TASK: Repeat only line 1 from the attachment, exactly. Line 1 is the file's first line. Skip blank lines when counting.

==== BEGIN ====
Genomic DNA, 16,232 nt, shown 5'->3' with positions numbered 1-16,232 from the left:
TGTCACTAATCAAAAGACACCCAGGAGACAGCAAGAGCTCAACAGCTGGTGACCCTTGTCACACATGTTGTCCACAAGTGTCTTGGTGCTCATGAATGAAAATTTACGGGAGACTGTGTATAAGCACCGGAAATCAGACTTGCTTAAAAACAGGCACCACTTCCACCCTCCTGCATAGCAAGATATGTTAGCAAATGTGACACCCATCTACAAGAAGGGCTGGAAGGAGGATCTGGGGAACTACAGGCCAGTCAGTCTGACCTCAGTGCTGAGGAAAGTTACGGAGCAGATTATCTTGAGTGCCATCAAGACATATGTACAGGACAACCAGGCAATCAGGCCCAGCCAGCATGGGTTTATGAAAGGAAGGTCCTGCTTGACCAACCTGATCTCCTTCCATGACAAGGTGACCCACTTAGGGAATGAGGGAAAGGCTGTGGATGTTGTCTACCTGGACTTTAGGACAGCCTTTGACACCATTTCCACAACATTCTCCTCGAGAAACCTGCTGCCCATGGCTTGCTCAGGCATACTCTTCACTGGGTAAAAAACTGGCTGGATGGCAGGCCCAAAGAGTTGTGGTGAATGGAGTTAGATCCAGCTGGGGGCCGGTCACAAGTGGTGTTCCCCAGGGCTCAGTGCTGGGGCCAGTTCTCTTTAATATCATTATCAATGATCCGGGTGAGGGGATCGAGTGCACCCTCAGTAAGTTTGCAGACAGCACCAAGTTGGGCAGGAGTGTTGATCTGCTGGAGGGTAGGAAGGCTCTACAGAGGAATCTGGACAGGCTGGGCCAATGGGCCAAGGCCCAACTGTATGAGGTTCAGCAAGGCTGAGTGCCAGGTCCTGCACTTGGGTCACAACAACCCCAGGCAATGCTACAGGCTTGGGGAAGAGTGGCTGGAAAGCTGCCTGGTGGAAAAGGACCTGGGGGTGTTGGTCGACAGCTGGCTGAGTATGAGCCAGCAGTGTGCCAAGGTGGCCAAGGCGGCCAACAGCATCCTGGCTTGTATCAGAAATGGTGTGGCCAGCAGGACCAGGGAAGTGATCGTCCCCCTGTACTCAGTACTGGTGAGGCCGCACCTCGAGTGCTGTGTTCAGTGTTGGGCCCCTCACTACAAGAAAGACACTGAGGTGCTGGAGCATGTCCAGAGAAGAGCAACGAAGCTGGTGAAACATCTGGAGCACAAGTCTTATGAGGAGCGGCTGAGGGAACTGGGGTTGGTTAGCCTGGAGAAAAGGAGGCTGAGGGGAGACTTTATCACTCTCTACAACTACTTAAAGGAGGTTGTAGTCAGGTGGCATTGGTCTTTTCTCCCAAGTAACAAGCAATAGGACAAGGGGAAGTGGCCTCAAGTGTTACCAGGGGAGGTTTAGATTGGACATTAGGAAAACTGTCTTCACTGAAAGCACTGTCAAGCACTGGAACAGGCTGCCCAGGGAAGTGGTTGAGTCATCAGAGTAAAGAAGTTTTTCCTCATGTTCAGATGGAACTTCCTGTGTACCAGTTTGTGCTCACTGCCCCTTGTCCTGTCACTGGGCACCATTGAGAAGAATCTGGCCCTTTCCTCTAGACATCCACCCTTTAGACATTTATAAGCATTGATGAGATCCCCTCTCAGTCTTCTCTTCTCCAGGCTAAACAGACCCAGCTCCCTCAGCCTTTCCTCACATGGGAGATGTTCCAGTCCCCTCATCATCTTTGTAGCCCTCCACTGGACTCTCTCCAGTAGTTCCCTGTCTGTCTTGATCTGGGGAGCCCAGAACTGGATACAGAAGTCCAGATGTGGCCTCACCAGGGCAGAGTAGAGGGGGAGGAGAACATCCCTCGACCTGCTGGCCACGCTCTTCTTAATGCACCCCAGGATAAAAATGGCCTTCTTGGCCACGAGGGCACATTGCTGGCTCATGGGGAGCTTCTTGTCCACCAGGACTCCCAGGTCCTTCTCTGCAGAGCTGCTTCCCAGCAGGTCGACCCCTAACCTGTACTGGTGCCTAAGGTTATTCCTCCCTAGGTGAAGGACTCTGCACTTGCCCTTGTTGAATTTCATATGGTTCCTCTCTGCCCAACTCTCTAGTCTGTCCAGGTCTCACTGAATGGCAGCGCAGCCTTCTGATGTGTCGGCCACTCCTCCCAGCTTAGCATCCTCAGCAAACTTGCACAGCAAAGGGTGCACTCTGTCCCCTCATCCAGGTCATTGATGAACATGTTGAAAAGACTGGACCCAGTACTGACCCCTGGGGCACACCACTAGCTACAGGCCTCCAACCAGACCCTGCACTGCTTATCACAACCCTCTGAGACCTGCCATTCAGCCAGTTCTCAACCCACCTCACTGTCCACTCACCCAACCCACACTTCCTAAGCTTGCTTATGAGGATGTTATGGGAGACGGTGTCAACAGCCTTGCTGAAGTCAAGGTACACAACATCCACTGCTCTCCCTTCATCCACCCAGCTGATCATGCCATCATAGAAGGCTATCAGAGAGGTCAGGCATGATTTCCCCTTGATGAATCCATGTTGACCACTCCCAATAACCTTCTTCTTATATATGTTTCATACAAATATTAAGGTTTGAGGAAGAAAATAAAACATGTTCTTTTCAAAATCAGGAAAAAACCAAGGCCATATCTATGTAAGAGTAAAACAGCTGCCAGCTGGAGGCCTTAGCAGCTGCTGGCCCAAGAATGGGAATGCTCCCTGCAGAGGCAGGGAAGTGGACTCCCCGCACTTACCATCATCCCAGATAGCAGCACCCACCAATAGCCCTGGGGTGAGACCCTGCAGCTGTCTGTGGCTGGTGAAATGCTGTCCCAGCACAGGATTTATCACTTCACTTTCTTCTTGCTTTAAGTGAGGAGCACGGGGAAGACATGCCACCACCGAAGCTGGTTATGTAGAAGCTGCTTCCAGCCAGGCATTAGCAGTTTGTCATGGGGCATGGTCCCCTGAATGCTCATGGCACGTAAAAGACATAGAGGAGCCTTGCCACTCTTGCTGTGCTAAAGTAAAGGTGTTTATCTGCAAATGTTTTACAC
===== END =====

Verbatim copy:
Genomic DNA, 16,232 nt, shown 5'->3' with positions numbered 1-16,232 from the left: